You must also beware that others should not influence you to set unrealistic goals based on outcome or performance. Your views on what success means could be influenced by the media, by employers or even by one’s own family. The problem is, when others try and set the standard for success, they do so in ignorance of your personal desires and ambitions. What makes one person successful does not necessarily make you happy. What one person sees as high performance in a short period of time, you may well consider exhausting or you don’t view it as high performance, based on your own circumstances, desires, and ambition.
Setting Smart Goals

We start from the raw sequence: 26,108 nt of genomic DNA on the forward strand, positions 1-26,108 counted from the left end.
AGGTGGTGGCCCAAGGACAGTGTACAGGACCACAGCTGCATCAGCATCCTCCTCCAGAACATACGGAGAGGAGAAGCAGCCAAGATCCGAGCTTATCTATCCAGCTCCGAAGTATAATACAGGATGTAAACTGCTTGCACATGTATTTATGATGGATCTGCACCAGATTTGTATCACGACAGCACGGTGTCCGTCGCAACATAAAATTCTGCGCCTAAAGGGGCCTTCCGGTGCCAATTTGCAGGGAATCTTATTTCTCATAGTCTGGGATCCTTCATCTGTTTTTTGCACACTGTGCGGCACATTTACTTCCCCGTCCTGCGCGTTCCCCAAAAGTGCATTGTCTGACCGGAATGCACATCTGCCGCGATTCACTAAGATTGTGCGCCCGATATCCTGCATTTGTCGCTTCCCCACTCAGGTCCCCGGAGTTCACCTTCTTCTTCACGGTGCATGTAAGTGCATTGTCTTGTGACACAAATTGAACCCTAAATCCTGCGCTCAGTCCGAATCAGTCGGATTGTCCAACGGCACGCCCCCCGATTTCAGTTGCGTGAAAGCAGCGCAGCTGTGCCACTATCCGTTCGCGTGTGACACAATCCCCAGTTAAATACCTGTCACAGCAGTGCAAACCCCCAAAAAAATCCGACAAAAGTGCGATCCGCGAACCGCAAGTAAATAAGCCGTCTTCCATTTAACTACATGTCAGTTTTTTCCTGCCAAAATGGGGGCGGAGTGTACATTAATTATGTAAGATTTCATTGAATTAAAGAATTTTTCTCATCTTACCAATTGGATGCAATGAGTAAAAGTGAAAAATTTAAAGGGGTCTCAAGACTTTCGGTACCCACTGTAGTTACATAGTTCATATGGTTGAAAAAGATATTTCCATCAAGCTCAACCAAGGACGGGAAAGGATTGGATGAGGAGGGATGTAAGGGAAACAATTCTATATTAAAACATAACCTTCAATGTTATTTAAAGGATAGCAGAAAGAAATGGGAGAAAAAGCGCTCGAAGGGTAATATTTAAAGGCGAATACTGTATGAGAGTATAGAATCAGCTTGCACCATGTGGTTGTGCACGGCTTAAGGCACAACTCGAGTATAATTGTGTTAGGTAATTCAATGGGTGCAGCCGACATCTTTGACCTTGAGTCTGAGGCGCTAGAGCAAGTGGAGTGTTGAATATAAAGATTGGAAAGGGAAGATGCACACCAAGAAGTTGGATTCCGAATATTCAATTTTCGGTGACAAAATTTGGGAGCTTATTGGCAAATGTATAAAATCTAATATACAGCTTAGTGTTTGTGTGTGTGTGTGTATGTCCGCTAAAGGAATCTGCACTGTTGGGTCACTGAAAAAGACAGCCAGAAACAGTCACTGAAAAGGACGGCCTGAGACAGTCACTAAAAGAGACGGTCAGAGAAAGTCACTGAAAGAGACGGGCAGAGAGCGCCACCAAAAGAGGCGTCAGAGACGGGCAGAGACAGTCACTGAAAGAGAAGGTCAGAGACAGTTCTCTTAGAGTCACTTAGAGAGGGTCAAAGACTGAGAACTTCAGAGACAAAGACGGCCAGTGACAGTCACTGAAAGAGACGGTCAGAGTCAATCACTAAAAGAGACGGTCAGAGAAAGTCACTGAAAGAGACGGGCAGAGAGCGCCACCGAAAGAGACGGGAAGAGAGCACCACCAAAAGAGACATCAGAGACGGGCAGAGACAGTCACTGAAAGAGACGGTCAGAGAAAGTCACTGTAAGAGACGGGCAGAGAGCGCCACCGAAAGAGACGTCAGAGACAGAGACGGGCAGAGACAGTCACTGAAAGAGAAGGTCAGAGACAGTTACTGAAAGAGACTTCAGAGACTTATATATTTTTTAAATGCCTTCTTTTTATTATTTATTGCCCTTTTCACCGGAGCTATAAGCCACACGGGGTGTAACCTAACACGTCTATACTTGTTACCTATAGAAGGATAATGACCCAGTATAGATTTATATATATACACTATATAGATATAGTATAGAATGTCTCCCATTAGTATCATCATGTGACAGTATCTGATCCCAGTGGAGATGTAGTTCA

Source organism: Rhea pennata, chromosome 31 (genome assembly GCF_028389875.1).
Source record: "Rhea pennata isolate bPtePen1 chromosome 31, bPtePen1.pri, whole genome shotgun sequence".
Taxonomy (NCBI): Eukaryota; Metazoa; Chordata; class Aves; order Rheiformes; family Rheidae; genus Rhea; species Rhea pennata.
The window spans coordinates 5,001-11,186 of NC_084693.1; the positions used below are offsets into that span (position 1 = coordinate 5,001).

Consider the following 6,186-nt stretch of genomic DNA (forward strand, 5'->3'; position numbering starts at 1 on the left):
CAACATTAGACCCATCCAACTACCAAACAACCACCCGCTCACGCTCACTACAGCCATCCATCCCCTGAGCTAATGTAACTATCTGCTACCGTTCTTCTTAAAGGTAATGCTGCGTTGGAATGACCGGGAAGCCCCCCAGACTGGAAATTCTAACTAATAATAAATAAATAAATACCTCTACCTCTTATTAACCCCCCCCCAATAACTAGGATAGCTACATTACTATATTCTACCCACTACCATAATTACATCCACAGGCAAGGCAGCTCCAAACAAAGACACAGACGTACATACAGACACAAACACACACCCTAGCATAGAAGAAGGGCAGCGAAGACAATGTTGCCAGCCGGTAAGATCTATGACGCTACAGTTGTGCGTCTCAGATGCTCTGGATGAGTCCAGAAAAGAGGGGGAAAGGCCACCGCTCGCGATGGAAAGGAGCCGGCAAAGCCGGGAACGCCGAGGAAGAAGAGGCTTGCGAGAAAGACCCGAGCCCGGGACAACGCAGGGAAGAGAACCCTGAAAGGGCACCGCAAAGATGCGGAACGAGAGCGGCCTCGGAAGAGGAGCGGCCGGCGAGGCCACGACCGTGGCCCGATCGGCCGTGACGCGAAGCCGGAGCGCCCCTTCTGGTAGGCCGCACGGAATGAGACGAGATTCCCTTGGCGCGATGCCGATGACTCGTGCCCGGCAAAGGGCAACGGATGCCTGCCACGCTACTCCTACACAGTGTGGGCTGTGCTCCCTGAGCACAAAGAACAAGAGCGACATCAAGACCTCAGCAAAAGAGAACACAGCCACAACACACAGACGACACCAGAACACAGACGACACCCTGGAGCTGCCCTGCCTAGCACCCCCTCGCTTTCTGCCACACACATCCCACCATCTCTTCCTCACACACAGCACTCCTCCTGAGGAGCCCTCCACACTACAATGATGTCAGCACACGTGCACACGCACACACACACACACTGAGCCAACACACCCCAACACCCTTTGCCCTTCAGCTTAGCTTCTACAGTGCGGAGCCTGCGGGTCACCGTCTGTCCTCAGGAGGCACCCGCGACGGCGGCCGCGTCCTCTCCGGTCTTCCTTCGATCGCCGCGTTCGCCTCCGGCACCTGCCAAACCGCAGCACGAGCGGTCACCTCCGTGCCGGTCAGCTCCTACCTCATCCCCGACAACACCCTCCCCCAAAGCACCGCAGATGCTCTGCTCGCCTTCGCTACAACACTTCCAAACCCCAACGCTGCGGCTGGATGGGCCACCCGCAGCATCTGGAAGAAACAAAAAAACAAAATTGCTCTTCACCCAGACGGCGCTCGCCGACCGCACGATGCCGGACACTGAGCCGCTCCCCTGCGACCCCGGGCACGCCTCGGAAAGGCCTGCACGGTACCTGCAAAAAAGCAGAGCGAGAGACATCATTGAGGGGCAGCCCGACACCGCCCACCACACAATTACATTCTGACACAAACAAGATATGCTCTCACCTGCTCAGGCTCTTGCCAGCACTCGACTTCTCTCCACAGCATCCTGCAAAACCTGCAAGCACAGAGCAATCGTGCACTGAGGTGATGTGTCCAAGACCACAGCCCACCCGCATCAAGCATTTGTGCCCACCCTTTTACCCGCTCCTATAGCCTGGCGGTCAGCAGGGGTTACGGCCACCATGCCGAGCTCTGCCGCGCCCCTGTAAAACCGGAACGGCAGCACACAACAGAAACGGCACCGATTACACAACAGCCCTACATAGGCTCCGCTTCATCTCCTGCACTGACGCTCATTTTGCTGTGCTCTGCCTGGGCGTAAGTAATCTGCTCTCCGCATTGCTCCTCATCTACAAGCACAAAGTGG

If you are looking for a system of goal setting that is easy to remember then consider the word "SMART." This acronym stands for Specific, Measurable, Attainable, Relevant and Timed. Your goals should be specific, measurable, and at the same time relevant to your vision and measurable in physical terms. Some people think their goals have to be ‘realistic.’ Realistic is somewhat relative. I believe that setting a goal that may seem a bit out of reach or a challenge works to motivate me more. If I don’t achieve this goal I still feel better that it was a stretch over what I would have set it I set a realistic goal. You need to set your goals the way it motivates you the most. Lastly, by attaching timing to your performance-oriented goals, you can induce yourself to take action.